Mountain Bike Bill, Get the Dirt on the Dirt

Condor Peak via Mendenhall Ridge

2022 Update

I first rode this trail in 2007.  In 2009, the Station wildfire did a number on the area and the trail. The trail had to be rebuilt in many spots and earlier this year it was offically reopened. The trail is in great shape and has not lost any of its character as a narrow twisty singletrack clinging to the side of a steep mountain. Hats off to the Lowelifes Respectable Citizens’ Club who put in thousands of volunteer hours to make this happen!   

Located in the western end of the San Gabriel Mountains north of San Fernando and the Los Angeles basin further to the south this is a truly impressive 22.5 mile ride in the Angeles National Forest. This is a point-to-point route that travels along the Mendenhall Ridge fire road where you are treated to some great views of the surrounding canyons and mountain tops as you mildly climb on an 8% grade for nearly 12 miles. You will then turn your tires onto singletrack where you will pay some further climbing dues on steep and often loose terrain as you work your way up to nearly the top of Condor Peak. The reward for all your efforts is an exceptional eight mile descent on some extremely narrow and often exposed bits of trail that is a real treat for those who love great views and narrow trails.  The Condor Peak trail is not particularly technical but it is quite exposed with rocky cliffs and steep drop-offs in many spots making the penalty for failure here steep. Additionally, while the main bed of the trail is usually pretty firm, the downhill edge of the trail can often be fragile.   This descent is not for the faint of heart and those with less than extremely solid bike and brake control.

Shortly after departing Mendenhall Ridge Fireroad
Near the upper end of the Condor Peak Trail
Exposure can be around every corner out here

HAZARDS:  While you maybe close to a San Fernando and the LA basin, you certainly seem way out in the middle of no where. The Codor Peak is not a particularly technical trail but it narrow and has some significant exposure where blowing a turn in some spots could get you a unplanned helicopter ride.   I highly recommend not doing this ride by yourself.

Maps and Resources
Trailsforks Map. Mobile TIP: Access fullscreen via Expand
Note: Some folks do Condor Peak as an out and back
Featured routes in this area (See Description Below):
Mendenhall Ridge - Condor P2P: (22mi, 3,500'▲4,400'▼) GPX Long Trailforks Long Ride
Old School Map (PDF)
Related BLOG Posts
Related Blog Posts
  • Lower Trailhead: A large pullout off Big Tujunga Canyon Road about 8 miles out of Altadena.drections
  • Upper Trailhead (Mendenhall Ridge)  : A pullout off Little Tujunga Canyon Road at the top of Dillon Divide. drections

2022 Video


A big day out climbing up Mendenhall Ridge and then down the Condor Peak Trail

Ride Report: (Nearly all of these pictures are from 2007 before the wildfire. Other than large the pine trees most of the pictures are still relevent.


From the trailhead right off the side of the road on Little Tunjunga Canyon Road we went around the gate and started what would a bunch of gradual climbing.  It was cloudy and overcast when we started but we had climbed for less than one mile when we started to sporadically break out of the clouds.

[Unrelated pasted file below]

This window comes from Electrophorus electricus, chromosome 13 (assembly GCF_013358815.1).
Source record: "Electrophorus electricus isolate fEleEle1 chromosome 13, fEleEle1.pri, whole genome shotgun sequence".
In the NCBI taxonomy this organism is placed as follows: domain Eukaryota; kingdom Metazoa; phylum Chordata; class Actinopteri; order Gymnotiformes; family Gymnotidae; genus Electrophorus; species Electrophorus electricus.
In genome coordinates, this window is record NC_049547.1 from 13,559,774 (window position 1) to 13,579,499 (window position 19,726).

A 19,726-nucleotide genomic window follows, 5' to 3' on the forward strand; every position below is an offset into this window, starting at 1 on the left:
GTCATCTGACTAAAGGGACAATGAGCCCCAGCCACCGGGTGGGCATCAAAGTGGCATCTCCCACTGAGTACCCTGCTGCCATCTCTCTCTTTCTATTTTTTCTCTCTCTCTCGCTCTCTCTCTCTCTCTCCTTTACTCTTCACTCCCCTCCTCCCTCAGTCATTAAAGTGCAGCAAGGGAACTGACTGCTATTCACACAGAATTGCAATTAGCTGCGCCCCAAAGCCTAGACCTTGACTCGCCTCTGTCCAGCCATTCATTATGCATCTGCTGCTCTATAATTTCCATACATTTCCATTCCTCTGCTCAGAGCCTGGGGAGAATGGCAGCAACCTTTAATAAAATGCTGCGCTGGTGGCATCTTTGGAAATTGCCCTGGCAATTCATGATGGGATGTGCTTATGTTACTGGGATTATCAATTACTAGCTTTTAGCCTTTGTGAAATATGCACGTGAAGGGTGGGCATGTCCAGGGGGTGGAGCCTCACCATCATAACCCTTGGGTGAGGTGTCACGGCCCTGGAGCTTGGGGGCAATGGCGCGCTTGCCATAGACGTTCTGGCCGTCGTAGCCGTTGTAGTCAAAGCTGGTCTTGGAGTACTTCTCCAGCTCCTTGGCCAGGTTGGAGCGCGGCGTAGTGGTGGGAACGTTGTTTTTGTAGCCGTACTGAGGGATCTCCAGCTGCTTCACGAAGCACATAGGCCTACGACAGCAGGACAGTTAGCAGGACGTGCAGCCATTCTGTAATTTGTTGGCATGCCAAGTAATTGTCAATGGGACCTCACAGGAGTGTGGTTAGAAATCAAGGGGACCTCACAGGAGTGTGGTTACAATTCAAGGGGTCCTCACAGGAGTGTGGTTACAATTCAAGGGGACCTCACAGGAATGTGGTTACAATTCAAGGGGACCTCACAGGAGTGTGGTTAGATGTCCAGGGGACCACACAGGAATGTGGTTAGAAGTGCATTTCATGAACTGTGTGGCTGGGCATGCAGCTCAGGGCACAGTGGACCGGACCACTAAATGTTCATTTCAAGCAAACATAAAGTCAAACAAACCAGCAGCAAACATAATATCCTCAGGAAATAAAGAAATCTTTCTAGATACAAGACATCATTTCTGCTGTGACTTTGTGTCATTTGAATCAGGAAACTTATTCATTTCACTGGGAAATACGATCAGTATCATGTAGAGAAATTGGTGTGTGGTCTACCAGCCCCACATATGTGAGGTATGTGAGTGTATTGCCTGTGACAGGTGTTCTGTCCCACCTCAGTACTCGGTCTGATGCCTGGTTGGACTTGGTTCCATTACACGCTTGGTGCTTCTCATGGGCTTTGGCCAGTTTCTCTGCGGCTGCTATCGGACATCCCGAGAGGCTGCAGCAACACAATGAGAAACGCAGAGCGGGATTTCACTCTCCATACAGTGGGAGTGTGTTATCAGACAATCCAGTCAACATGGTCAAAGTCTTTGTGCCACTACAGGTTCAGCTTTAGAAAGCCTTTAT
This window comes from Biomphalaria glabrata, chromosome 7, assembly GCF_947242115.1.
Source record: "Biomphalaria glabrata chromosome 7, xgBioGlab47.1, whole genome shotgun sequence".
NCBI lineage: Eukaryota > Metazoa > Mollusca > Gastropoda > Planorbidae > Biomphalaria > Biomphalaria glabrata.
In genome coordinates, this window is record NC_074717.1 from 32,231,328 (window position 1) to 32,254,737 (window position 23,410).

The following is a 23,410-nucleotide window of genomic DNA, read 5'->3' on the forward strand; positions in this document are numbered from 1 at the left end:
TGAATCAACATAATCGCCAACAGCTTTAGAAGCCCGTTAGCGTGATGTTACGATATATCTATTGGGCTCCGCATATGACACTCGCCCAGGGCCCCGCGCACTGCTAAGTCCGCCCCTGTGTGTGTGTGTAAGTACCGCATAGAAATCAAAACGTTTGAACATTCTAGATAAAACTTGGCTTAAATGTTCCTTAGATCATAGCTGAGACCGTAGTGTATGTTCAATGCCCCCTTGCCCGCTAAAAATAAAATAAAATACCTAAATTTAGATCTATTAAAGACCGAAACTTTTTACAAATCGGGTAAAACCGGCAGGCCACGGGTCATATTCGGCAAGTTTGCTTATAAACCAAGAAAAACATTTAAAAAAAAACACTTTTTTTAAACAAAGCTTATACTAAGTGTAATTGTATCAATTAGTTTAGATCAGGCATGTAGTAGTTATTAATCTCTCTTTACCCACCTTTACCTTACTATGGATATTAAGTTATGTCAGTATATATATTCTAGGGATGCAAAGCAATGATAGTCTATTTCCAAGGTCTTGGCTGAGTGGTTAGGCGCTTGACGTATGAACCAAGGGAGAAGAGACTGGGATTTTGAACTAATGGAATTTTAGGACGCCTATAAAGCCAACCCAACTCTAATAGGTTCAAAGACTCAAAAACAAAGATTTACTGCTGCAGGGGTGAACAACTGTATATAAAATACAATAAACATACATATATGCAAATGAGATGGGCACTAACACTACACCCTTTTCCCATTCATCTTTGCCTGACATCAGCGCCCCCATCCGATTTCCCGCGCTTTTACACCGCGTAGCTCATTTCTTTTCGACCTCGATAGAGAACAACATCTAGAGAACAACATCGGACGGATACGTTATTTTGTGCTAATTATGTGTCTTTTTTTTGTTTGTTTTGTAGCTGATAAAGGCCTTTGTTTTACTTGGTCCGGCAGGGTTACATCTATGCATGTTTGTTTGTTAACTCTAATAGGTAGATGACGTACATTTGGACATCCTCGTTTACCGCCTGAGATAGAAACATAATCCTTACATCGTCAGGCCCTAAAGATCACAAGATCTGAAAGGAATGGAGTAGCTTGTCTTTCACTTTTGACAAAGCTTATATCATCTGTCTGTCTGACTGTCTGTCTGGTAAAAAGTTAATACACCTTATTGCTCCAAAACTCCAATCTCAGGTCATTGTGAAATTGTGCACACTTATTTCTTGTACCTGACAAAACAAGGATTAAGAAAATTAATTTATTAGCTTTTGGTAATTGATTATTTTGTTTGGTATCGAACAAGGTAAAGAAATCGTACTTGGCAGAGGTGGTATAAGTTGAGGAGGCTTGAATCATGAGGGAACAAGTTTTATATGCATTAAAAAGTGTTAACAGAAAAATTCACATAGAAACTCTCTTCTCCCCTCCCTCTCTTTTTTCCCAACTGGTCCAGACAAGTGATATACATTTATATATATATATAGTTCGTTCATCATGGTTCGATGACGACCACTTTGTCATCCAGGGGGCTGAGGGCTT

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We often went in and out of the clouds as the mountain thermals of the crisp morning air would often create "drive-by" clouds that would spill over the ridge tops and roll down our side of the ridge and engulf is in a thick misty cloud.  It was pretty cool to watch it happen.  At 2.7 miles we went by Burma Road/FS 3N37 coming up on our right as we approached High Point saddle.  We continued on Mendenhall Ridge (FS 3N32) fire road by staying to our left.

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Other photos from this area

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At 2.8 miles we went by the junction of FS 4N35 on our left that descends down into Pacoima Canyon.  We stayed to our right and continued climbing uphill.

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At 4.7 miles we reached Mendenhall Saddle where the fire road crosses over to the other side of the ridge offering a different set of mountain views.  On this day is was more like a new group of mountain tops poking out above the clouds.    Also at this saddle, the maps show a fire road going off to the right and up to the top of Mendenhall Peak.   I recall looking at this when we went by and thinking that it was the remains of an old road bed, but I can not say much more about it than that. At 5.6 miles we got a wee bit of a break from climbing as Mendenhall Ridge Road rolled along the ridge tops for a while.


The "sea" of clouds with mountain peak "islands" around was inspiring.   I had spent the better part of the first three months of 2007 coping with a cascading series of illnesses that included the flu, respiratory, sinus and ear infections.  After a couple of series of antibiotics and too much time off of the bike, this was the first ride I felt fully "back" and able to put forth any significant effort using fully cooperating body parts.  The incredible scenery reminded me of why I love this sport so much.


By this time along in the ride the sun had warmed things up to a nice and comfortable temperature. We started noticing numerous horny toad lizards feverously running amuck as we approached them.  It was quite comical to watch these little guys as they would often literally run into one another while trying to evade us.   We did manage to get one of them to strike a pose for us.  After Mr. Horny was done with his close ups we got back to moving and the fire road started heading down before switching back to the other side of the ridge at 6.7 miles.


At the ridge transition we went by an interesting looking concrete-topped cylinder.  I later found out this is a combination heliport/water tank.   It was a nice spot to grab a snack.